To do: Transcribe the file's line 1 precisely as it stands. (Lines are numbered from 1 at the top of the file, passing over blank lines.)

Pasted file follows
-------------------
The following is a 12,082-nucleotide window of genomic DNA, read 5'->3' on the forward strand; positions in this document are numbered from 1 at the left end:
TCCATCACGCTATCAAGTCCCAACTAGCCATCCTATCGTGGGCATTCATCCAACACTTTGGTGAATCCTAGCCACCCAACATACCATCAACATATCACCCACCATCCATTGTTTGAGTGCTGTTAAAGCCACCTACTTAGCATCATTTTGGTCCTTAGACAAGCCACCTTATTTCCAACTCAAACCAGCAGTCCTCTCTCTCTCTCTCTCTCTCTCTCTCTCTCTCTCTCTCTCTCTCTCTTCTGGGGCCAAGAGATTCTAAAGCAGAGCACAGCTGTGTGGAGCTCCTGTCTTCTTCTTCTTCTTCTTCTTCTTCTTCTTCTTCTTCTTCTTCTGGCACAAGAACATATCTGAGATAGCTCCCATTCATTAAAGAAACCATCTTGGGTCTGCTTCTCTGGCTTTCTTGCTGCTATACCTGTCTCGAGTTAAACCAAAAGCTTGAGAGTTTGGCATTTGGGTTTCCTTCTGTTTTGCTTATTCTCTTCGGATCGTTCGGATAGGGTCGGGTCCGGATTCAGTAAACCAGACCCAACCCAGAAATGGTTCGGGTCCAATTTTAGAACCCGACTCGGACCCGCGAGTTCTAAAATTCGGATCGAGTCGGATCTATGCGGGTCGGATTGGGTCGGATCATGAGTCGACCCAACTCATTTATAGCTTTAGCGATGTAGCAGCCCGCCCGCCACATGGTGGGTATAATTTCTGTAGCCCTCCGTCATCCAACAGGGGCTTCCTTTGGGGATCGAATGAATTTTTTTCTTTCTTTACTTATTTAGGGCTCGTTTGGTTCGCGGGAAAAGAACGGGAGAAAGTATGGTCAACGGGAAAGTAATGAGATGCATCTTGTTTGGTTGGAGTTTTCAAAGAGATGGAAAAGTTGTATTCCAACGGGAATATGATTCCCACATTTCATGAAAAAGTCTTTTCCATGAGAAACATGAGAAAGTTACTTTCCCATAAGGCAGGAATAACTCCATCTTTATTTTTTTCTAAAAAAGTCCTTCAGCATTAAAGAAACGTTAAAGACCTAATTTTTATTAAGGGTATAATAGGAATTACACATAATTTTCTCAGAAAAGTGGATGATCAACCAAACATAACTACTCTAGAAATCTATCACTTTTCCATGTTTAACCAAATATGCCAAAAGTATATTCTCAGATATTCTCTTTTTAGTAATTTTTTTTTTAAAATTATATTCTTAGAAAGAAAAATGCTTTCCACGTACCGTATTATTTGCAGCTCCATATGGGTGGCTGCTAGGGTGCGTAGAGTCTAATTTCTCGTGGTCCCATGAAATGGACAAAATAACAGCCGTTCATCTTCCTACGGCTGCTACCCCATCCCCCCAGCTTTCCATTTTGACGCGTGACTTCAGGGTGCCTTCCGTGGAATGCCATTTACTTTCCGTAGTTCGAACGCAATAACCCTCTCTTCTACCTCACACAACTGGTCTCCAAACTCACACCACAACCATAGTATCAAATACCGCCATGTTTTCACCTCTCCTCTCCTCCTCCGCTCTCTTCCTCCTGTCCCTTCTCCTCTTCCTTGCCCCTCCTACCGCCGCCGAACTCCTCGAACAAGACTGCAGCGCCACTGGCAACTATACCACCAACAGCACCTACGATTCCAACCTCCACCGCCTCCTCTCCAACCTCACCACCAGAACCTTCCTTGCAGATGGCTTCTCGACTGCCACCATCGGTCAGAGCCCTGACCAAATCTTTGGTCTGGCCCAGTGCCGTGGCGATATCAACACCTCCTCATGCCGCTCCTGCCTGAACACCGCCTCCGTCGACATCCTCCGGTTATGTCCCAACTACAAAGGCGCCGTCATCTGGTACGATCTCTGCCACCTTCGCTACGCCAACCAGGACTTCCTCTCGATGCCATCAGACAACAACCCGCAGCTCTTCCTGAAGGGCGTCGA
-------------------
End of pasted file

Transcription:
The following is a 12,082-nucleotide window of genomic DNA, read 5'->3' on the forward strand; positions in this document are numbered from 1 at the left end: